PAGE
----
Seamus Curtin On A Roll After Semi-finals Finish At Australian Open

Seamus Curtin has scored a well-earned winter break.

Back at school at Aotea College, Seamus has been reflecting on an outstanding lawn bowls season that culminated in him finishing third equal at the Australian Open earlier this month.  Competing against many of the world’s best lawn bowlers, Seamus won his section of four and then went on a giant-killing run in knockout post-section play to go within a whisker of making the final.  “I lost to the tournament winner Ryan Bester in the semi-final, who is also one of the world’s leading bowlers,” said Seamus.

Seamus pushed Bester all the way, with the semi-final locked up at 14-14 at one stage in a race to 21 shots, before Bester pulled ahead and won 21-15.  “He was also playing at his home club. He is from Canada but based on the Gold Coast and he won the silver medal at the recent Gold Coast Commonwealth Games.”

Seamus had won his previous quarter-final match 21-20 against former World Champion of Champion singles winner Scott Thulborn and beaten some other accomplished bowlers prior to that.  There were 2,000 competitors at the Australian Open and over 800

  in the men’s open singles. The tournament lasted over a week. Seamus was representing the Stokes Valley Bowling Club.  If that wasn’t enough, Seamus was also part of a successful fours team at the tournament. “We made the semi-final of that too, so I was stoked with my trip. Overall, there was a bunch of us that went over for the tournament, so it was great to have that support while we were there.”  “This was definitely that up there with my best achievements.”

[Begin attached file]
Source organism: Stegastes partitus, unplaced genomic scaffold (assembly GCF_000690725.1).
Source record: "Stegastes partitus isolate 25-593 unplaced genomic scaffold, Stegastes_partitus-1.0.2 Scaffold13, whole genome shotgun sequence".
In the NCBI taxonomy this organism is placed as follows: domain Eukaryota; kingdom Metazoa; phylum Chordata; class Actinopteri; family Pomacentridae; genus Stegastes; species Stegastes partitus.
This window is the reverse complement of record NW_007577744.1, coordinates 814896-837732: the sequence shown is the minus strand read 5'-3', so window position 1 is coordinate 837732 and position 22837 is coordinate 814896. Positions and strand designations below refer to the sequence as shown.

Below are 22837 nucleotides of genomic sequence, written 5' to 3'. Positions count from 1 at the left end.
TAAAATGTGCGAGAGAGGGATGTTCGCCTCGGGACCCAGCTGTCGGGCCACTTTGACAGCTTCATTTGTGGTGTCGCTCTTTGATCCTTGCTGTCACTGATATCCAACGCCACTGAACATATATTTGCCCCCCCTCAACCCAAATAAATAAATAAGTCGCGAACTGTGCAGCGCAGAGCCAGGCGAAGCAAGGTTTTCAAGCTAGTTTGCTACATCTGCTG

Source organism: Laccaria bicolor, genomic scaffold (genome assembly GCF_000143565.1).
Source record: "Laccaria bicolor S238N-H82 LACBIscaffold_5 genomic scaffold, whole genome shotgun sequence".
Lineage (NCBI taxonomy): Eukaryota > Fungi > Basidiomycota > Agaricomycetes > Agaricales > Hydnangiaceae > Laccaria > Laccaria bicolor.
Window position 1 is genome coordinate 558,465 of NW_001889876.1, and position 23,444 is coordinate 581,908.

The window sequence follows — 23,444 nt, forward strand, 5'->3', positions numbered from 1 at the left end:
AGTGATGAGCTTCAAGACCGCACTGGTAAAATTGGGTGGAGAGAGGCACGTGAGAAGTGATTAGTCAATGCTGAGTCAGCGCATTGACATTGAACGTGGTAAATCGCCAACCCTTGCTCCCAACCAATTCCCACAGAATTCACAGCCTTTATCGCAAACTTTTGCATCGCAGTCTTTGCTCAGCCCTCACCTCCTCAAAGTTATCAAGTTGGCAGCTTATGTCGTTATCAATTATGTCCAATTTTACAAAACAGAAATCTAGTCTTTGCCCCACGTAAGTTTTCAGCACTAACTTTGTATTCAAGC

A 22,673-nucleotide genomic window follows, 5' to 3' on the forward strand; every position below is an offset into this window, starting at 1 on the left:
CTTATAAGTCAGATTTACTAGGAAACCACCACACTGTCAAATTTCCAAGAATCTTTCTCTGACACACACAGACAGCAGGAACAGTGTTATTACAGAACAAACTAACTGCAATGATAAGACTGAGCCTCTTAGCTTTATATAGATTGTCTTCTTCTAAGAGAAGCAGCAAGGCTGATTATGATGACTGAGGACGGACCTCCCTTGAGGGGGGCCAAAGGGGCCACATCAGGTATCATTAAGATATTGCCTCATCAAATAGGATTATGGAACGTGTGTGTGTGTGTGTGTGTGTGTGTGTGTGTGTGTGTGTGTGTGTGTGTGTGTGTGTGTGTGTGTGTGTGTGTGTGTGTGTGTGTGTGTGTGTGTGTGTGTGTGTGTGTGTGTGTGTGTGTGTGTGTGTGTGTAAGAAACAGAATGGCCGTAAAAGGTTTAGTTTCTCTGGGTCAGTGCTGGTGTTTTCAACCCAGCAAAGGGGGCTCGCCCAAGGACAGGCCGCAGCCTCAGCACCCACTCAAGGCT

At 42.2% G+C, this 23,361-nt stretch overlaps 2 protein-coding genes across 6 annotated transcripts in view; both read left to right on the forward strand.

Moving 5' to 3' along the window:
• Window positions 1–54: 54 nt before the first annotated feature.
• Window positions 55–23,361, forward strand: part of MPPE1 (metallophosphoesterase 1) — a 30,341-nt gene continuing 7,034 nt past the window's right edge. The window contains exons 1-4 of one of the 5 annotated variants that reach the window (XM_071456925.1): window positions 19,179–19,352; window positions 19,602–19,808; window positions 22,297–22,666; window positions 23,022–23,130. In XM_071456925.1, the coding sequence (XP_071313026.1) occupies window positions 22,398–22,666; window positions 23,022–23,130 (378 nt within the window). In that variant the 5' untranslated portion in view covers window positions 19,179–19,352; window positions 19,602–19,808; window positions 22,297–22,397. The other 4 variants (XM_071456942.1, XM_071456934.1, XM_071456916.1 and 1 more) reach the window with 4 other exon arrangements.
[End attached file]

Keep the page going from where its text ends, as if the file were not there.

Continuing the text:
Seamus earned praise for having nerves of steel and for appearing unflustered in rattling off a string of victories in reaching the final four of the singles tournament.  He provided an insight into his mindset.  “My first goal was to go over and qualify and then to just focus on each game and do the best I could do each time.”

“It is quite funny going over to an Australian event because you don’t know many of the people and who you are matched up against. So you could be playing someone who is a state champion or well known locally that you don’t know.”

As for his opposition, if they didn’t know how him beforehand they will. He will definately be flying above the radar when he heads back over for this tournament next year.  His exploits in the Australian Open are the combination of a fairytale season on the greens for Seamus, who first represented New Zealand in year 10 in 2015 at the Youth Commonwealth Games in 2015 and won a silver medal.  As well as reaching the semi-finals of the Australian Open, he finished third in the singles at the National Championships in Dunedin at the start of the year.

“This was a massive achievement for me too, it was a big tournament and I had to qualify and win several post-section games. That was an open tournament as well, so I was playing against New Zealand players.”

He beat Scottish international Ryan Burnett 21-17 in the quarter-final, bowing out to beaten finalist Andrew Kelly of Canterbury in the semi-final 17-21 after leading 12-4 after 12 ends of the semi-final.  At Nationals, he also finished runner-up in the fours and reached the quarter-finals of the pairs.  “Another recent highlight would have been playing for Wellington at the inter-centre championships in March and April. I played singles for Wellington and we won.”

Over four consecutive weekends, New Zealand Development squad member Seamus played 33 Singles games, winning 31 of them.  In May he won the Emerging Sportsman of the Year at the Hutt Valley Sports Awards.  There used to be a New Zealand Secondary Schools Lawn Bowls Championships, but this recently changed to a national U18 event. “I have been playing in the U18s and U21s for the past couple of years and will so again this year.”  “It’s been a big season for me, so now it is time for a break,” concluded the Aotea College Head Boy. “I have a bit of school work to catch up on, but I will get back into in September.”